A growing body of evidence suggests an important role of sphingolipids in lung diseases.22 Thus, acid sphingomyelinase (aSMase), which is increased in critically ill patients,23 has been shown to contribute to the development of pulmonary oedema in experimental ALI.24–26 Notably, ceramide (the end product of SMase activity) has been shown to induce the production of IL-6, as effectively as IL-1β.27 In addition to its effects on the regulation of pulmonary inflammation and barrier function, ceramide is able to induce pulmonary vasoconstriction and seems to be a conserved effector mechanism in acute oxygen-sensing vascular tissues.28 ,29 Indeed, neutral SMase-derived ceramide production is an early and necessary event in the signalling cascade of acute HPV leading to vasoconstriction and increased PAP.28 However, whether aSMase contributes to the development of PH and HPV failure in ARDS is currently unknown.
We hypothesised that activation of aSMase and IL-6 production might contribute to the development of pulmonary vascular dysfunction induced by lipopolysaccharide (LPS). Therefore, in the present study we first used an in vitro approach to characterise the role of aSMase and IL-6 in the effects induced by LPS in isolated PA and cultured PA smooth muscle cells (PASMCs). Finally, the efficacy of an aSMase inhibitor, D609, was tested in vivo in a rat model of ALI induced by intratracheal instillation of LPS, used as a model of direct lung injury induced by Gram-negative bacteria.
Material and methods
An expanded Methods section is available in the online supplementary material.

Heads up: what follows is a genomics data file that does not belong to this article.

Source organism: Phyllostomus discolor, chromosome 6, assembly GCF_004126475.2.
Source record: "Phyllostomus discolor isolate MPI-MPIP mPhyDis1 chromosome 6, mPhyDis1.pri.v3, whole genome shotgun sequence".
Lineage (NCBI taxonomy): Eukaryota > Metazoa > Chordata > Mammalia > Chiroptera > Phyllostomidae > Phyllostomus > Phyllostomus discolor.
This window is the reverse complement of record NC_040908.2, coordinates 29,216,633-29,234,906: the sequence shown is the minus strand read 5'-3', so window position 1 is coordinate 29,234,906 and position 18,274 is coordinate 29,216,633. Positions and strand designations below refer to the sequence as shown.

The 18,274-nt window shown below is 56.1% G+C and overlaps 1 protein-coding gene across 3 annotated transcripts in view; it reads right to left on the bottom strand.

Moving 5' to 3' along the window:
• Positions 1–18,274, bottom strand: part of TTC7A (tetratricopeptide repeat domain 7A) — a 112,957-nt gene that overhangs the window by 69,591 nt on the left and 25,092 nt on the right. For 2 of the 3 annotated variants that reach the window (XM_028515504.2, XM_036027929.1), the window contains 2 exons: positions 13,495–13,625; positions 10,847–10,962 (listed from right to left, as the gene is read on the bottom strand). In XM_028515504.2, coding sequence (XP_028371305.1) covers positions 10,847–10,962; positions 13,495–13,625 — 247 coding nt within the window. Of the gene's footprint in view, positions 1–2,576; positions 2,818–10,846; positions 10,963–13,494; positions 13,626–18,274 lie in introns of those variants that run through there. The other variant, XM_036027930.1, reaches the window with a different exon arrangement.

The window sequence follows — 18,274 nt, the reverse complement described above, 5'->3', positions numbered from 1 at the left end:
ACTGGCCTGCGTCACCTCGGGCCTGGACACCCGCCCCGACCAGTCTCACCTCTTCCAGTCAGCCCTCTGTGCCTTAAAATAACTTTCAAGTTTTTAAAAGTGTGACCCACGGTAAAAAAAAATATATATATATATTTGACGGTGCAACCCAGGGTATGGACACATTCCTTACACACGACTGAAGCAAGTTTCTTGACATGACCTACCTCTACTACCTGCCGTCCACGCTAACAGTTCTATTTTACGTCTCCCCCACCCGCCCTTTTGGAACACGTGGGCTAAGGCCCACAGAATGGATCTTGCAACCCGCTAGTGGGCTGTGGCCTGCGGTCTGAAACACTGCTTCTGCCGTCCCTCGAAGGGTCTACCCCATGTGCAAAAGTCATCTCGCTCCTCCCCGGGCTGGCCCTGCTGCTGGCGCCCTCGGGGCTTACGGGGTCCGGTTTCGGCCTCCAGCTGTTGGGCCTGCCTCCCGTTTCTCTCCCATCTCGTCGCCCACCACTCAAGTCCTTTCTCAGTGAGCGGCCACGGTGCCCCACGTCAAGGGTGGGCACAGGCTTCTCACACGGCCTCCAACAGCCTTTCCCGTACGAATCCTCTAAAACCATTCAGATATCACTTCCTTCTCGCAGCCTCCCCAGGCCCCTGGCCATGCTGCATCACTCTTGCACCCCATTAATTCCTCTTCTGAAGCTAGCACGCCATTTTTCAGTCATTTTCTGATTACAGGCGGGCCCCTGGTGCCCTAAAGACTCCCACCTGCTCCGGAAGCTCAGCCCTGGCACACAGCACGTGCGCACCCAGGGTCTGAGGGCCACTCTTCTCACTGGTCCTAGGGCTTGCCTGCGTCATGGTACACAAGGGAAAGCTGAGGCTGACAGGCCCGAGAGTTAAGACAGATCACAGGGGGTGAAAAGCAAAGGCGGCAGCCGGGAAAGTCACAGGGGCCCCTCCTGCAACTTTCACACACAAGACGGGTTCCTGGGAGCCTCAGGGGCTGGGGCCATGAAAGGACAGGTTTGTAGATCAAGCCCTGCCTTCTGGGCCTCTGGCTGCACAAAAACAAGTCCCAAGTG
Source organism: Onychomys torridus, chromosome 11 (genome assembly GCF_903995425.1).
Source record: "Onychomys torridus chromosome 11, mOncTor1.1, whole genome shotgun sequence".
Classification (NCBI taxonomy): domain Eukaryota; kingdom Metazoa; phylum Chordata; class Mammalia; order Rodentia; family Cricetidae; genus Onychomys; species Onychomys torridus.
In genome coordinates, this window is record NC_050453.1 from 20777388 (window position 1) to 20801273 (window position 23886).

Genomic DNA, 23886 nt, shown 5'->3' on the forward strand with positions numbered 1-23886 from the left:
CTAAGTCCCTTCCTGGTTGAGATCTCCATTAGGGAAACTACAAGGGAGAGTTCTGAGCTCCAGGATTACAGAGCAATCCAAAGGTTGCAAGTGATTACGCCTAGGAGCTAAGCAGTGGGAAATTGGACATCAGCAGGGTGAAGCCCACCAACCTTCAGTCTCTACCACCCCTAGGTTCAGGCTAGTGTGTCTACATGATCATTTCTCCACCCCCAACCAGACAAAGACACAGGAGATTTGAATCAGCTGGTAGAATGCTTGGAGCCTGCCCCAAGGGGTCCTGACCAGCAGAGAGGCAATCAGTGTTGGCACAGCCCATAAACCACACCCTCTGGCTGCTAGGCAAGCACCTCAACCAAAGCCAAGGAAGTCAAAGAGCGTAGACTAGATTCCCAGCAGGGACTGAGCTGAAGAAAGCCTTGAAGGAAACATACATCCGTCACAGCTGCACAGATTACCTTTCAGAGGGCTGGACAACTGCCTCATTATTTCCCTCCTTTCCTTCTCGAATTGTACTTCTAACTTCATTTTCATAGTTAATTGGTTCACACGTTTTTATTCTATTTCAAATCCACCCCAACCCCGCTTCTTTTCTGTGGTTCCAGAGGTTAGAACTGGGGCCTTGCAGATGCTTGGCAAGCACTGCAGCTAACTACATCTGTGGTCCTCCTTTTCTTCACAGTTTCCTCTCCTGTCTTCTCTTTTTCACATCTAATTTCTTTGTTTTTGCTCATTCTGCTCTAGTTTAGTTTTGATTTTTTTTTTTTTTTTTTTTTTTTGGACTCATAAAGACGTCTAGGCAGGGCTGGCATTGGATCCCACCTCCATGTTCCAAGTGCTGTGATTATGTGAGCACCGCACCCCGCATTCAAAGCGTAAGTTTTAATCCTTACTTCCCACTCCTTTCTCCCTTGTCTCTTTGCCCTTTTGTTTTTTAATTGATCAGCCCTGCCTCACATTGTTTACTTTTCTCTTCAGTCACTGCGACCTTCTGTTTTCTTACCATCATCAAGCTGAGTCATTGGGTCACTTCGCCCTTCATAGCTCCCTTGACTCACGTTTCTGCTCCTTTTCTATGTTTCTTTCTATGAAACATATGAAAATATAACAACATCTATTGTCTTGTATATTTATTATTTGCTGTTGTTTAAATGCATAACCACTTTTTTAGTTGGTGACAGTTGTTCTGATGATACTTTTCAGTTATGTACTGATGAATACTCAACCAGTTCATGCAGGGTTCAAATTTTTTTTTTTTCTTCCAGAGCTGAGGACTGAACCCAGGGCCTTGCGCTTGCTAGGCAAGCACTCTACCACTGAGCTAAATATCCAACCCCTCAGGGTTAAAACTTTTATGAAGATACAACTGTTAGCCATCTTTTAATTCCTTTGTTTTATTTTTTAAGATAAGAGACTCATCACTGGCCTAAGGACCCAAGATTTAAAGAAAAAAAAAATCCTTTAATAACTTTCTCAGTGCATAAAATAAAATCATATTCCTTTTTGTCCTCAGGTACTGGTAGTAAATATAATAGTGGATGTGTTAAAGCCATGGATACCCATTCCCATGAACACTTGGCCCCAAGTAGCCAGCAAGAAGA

Vessel and cell isolation
PA were isolated from male Wistar rats or human lung tissue, as previously described.7 ,28 ,29 Freshly isolated PASMCs and primary cell cultures were obtained by enzymatic digestion, as described previously.28 ,29
PASMCs or whole pulmonary artery organ culture
Rat or human PA rings or rat PASMCs were pretreated with different pharmacological inhibitors or small interfering RNAs (siRNAs) before being exposed to LPS (1 μg/mL; Escherichia coli 055:B5), bacterial SMase (0.1 U/mL; Bacillus cereus) or IL-6 (30 ng/mL) for 24 hours, as detailed in the online supplementary material. 24 hours later, cell viability was evaluated by the 3-[4,5-dimethylthiazol-2-yl]-2,5-diphenyltetrazolium bromide (MTT) assay30 and culture medium was frozen until further analysis.
Ceramide content detection by immunofluorescence
Ceramide content in freshly isolated PASMCs was quantified by immunocytochemistry, as previously described.29
Recording of vascular reactivity
PA rings were mounted in a wire myograph and exposed to hypoxia. Dose–response curves to serotonin, phenylephrine, endothelin 1 (ET-1) or acetylcholine were performed by cumulative addition, detailed in the online supplementary material.28 ,29
Animal model of LPS-induced lung injury
Adult male Wistar rats were treated with vehicle (DMSO) or D609 (50 mg/kg; intraperitoneally) for 30 min before intratracheal administration of LPS (3 mg/kg) or saline solution (n=6–12). Animals were randomly allocated to three experimental groups: (1) control group (DMSO-saline solution); (2) DMSO-LPS group and (3) D609-LPS group. 4 hours following instillation, rats were anaesthetised and PAP was registered in open-chest rats, as previously reported.28 Changes in oxygen saturation following partial airway occlusion by saline instillation was performed as detailed in the online supplementary material and described previously.31
Analysis of inflammatory markers